High Praise for the CT80 80mm Compact Refractor Telescope Optical Tube
Review by Roger Ivester
I've been wanting a small economical refractor for visual observing only. A telescope that could be used for those quick observing sessions when time is limited, and also for terrestrial viewing. A telescope which could easily be taken on trips, but take up very little space.
My son surprised me with an Orion model CT80 f/5 refractor as a gift.
This telescope is sold as an optical tube assembly, without accessories from Orion Telescopes and Binoculars. However, no problem. I have extra finders, an equatorial mount, plenty of eyepieces and a tripod for terrestrial viewing.
I was not wanting an expensive 70-80 mm apochromat, but an achromat that was light and easy to take outside and bring back in.
The dovetail mount fits perfectly to my vintage Orion/Vixen GP mount. I purchased a three pound counterweight about ten years ago, apparently just waiting for this scope. It balances the telescope perfectly.
A much smaller and lighter duty equatorial mount would be sufficient for the CT80, but the GP makes for a rock steady mount for sure. A good quality tripod could also suffice for either astro or terrestrial viewing.
When taking the scope outside, I carried both the telescope and mount with ease. With the tripod legs folded together, I was able to hold everything with one arm, while opening and closing the door. Everything was working perfect so far, but how would this little refractor perform on the night sky?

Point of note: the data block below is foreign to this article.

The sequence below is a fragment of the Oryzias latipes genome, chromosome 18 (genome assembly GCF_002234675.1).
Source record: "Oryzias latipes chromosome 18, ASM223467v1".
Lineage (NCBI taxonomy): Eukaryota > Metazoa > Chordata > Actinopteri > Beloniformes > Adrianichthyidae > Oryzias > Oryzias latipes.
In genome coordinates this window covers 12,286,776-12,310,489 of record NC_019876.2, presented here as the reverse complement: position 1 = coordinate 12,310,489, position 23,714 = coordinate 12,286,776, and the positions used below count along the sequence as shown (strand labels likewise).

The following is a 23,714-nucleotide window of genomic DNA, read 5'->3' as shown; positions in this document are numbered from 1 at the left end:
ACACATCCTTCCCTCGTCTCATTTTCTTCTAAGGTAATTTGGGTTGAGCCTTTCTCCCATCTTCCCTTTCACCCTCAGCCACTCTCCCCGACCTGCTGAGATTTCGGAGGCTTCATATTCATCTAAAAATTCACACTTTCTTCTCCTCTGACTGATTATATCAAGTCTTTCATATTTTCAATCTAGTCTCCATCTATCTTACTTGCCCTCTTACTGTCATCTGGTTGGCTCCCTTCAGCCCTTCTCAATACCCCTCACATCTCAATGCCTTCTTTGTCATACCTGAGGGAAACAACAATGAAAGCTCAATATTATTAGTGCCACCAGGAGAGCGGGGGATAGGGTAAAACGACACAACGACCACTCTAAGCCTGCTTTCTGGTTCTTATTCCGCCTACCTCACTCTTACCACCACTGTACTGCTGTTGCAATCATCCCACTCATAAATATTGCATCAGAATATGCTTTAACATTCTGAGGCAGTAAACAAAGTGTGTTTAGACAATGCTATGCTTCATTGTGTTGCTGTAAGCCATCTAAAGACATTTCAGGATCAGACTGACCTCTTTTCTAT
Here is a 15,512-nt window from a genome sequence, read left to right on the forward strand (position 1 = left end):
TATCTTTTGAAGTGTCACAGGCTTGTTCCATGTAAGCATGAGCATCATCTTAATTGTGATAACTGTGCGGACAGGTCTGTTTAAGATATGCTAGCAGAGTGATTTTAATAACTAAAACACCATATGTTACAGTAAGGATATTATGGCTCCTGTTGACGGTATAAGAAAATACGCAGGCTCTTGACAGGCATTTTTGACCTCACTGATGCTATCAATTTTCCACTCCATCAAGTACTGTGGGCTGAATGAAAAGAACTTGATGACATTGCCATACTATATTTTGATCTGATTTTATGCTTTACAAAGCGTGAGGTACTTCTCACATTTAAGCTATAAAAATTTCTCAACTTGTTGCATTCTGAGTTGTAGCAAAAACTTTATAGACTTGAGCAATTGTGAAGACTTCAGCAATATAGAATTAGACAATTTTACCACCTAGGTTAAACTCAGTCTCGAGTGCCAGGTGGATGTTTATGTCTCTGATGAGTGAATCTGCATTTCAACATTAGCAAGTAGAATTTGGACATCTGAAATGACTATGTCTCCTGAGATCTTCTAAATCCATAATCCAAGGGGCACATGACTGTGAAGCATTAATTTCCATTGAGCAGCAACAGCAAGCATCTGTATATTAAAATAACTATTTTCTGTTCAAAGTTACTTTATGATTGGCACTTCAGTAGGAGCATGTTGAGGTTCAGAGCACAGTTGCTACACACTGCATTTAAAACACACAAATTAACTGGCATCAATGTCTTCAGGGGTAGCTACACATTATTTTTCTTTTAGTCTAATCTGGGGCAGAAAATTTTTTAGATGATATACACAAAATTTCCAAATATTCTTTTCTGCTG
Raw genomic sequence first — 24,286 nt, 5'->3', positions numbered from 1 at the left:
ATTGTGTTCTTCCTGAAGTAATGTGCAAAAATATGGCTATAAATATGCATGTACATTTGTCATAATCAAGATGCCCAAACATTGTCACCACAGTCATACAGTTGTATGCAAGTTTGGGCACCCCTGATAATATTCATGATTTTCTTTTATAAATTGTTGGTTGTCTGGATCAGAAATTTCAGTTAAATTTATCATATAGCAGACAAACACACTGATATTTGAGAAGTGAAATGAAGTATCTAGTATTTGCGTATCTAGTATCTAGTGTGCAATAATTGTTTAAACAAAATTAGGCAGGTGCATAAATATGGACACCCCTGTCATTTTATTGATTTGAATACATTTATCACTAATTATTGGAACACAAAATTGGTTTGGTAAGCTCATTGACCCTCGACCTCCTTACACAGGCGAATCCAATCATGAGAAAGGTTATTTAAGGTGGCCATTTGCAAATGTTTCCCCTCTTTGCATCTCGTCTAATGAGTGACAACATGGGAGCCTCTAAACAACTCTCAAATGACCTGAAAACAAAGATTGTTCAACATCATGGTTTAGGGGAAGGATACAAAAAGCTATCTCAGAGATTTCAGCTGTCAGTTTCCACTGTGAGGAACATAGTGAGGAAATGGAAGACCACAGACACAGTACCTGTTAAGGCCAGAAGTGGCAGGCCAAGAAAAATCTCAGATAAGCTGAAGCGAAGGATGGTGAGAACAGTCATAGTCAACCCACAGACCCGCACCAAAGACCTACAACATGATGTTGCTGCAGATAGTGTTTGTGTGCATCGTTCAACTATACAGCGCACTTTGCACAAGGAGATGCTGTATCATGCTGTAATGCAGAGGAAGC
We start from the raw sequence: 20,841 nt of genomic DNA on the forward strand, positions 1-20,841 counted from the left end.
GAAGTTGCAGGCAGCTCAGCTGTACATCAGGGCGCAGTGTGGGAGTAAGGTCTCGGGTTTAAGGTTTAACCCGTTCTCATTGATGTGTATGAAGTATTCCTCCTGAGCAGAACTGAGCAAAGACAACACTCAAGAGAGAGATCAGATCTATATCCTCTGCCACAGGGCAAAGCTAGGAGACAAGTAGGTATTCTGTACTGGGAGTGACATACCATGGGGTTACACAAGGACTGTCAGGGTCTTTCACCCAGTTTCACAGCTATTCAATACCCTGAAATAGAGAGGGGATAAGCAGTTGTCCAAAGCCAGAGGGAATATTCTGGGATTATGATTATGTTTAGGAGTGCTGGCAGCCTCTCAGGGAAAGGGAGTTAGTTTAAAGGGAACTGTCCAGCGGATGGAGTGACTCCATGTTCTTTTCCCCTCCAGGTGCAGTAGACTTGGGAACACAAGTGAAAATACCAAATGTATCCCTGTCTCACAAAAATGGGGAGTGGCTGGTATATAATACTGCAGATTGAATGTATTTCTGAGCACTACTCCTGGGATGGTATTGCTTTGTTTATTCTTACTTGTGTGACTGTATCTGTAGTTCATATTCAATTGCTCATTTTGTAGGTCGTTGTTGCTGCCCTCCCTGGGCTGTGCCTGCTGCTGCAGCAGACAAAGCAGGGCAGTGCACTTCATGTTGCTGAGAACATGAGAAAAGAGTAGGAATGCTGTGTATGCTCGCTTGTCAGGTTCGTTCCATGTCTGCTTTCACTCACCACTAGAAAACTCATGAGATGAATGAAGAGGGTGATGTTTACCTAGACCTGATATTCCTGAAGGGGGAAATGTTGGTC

My first target was the beautiful double star, Castor, in Gemini. I started with 33x, but this was not enough magnification. With the employ of a 2.8x Barlow, giving a magnification of 93x, I was amazed. Castor was cleanly separated, with beautiful airy disc rings surrounding both components.
My next object was the Trapezium in Orion. The four primary components were crisp and clean even at 33x. When increasing the magnification to 93x, it was a beautiful sight indeed.
The Orion Nebula appeared very bright with excellent contrast. I was actually surprised at this view, which would only be possible with a telescope having excellent anti-reflective coatings.
What about galaxies?
M81 and M82, located in Ursa Major, have always been two of my favorite galaxies. They were very easy to locate, both fitting nicely within the large 1.8° field of view at a 33x magnification. Beautiful! This took me back forty years, when I first observed this galaxy pair with a 4.25-inch Edmund Equatorial reflector.
I'd been outside for almost an hour, which was my time allowance for this night.
Never would I take out my 10-inch equatorially mounted reflector, or my 102 mm refractor or 6-inch reflector, both also with EQ mounts for ~45 minutes. This telescope had already proved its value and convenience as being light and compact, and also providing excellent views of brighter deep-sky objects.
The scope passed all tests with flying colors. I'm very impressed with my new telescope.
A very portable and versatile telescope for an excellent price.
— Roger Ivester